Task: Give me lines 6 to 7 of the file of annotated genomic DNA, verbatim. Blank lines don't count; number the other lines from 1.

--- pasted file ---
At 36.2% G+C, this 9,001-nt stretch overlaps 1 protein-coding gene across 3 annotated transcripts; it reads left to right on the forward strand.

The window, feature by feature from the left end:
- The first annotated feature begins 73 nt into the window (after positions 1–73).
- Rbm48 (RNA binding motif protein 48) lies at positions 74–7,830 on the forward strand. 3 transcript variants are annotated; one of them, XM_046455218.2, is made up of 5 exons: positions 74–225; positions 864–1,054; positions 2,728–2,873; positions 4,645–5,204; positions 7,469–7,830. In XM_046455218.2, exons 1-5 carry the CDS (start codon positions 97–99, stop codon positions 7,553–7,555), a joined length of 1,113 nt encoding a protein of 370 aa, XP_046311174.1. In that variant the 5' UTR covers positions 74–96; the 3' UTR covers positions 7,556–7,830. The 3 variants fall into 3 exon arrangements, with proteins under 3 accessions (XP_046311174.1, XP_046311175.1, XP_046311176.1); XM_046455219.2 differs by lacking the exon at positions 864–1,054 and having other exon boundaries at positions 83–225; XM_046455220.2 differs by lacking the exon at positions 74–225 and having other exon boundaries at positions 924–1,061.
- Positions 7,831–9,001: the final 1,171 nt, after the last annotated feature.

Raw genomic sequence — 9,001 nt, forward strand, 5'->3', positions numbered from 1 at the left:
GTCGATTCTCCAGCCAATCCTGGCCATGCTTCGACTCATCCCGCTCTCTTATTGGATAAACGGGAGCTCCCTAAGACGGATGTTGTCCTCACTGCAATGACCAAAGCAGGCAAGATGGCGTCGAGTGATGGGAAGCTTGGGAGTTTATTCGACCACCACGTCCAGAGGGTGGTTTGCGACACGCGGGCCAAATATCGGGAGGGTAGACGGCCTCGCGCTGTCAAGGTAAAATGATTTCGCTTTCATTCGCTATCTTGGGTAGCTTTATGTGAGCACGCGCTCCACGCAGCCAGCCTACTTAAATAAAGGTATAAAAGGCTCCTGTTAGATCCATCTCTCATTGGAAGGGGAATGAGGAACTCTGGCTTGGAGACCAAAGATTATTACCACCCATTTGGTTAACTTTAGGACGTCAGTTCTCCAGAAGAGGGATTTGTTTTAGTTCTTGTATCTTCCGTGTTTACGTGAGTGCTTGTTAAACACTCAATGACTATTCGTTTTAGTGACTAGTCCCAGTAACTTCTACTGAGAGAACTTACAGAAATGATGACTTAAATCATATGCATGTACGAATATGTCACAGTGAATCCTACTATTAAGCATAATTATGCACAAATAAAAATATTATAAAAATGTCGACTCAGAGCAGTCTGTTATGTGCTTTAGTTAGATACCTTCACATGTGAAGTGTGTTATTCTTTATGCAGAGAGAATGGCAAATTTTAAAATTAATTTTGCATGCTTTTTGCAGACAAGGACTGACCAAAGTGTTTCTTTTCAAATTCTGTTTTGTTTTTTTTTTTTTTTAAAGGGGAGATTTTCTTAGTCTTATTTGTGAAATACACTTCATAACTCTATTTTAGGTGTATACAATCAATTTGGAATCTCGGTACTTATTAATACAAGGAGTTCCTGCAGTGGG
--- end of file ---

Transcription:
Raw genomic sequence — 9,001 nt, forward strand, 5'->3', positions numbered from 1 at the left:
GTCGATTCTCCAGCCAATCCTGGCCATGCTTCGACTCATCCCGCTCTCTTATTGGATAAACGGGAGCTCCCTAAGACGGATGTTGTCCTCACTGCAATGACCAAAGCAGGCAAGATGGCGTCGAGTGATGGGAAGCTTGGGAGTTTATTCGACCACCACGTCCAGAGGGTGGTTTGCGACACGCGGGCCAAATATCGGGAGGGTAGACGGCCTCGCGCTGTCAAGGTAAAATGATTTCGCTTTCATTCGCTATCTTGGGTAGCTTTATGTGAGCACGCGCTCCACGCAGCCAGCCTACTTAAATAAAGGTATAAAAGGCTCCTGTTAGATCCATCTCTCATTGGAAGGGGAATGAGGAACTCTGGCTTGGAGACCAAAGATTATTACCACCCATTTGGTTAACTTTAGGACGTCAGTTCTCCAGAAGAGGGATTTGTTTTAGTTCTTGTATCTTCCGTGTTTACGTGAGTGCTTGTTAAACACTCAATGACTATTCGTTTTAGTGACTAGTCCCAGTAACTTCTACTGAGAGAACTTACAGAAATGATGACTTAAATCATATGCATGTACGAATATGTCACAGTGAATCCTACTATTAAGCATAATTATGCACAAATAAAAATATTATAAAAATGTCGACTCAGAGCAGTCTGTTATGTGCTTTAGTTAGATACCTTCACATGTGAAGTGTGTTATTCTTTATGCAGAGAGAATGGCAAATTTTAAAATTAATTTTGCATGCTTTTTGCAGACAAGGACTGACCAAAGTGTTTCTTTTCAAATTCTGTTTTGTTTTTTTTTTTTTTTAAAGGGGAGATTTTCTTAGTCTTATTTGTGAAATACACTTCATAACTCTATTTTAGGTGTATACAATCAATTTGGAATCTCGGTACTTATTAATACAAGGAGTTCCTGCAGTGGG